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Thousands of potential new plaintiffs are filing lawsuits in New Orleans federal court before a court-issued deadline of today (Wednesday) to make filings preserving the right to sue companies involved in last year's massive oil spill in the Gulf.  Potential plaintiffs have been streaming into the courthouse to drop off the completed three-page forms by hand,  with nearly 62,000 forms—preliminary paperwork protecting their right to sue—already have been filed, with about 2,300 arriving in the past week, the clerk said midday Tuesday.

If the potential plaintiffs eventually file suit, they would join the roughly 350 lawsuits already filed before U.S. District Court Judge Carl Barbier in New Orleans, where the litigation has been consolidated.

Plaintiffs in those and other lawsuits include fishermen, shrimpers, and restaurant and resort owners seeking compensation for economic losses from the spill. Others include rig workers who were injured or the families of workers killed in the explosion that led to the massive oil spill.

Wednesday's deadline is tied to participation in the first major court action in the case, a trial set for February 2012 in which Transocean is seeking to limit its liability in the spill. BP, Transocean and others are blaming each other over the cause of the explosion and spill.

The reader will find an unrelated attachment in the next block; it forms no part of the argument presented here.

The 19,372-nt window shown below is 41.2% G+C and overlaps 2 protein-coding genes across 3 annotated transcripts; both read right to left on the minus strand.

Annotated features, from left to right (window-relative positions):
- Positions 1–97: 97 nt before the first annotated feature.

Companies involved in the spill also are facing court deadlines Wednesday to file suits against one another hoping to limit their ultimate legal payout for the disaster. Transocean is seeking to limit its liability under a maritime law to about $27 million, the estimated value of the rig that was destroyed. At the trial, the judge may parse out liabilities for all the companies.

Instead of filing a lawsuit, anyone affected by the spill can present evidence of their losses to Washington, D.C., attorney Kenneth Feinberg who is administering BP's $20 billion compensation fund. Claimants who receive payments through Mr. Feinberg forgo a right to sue. Mr. Feinberg has paid out $3.9 billion toward 857,000 claims from about 500,000 individuals and businesses. He announced Tuesday he had made one of the larger final settlements to date of $44.8 million to Omega Protein Corp., which suffered economic losses in the spill. The fund is scheduled to close down in August 2013. (WSJ, 4/20/2011)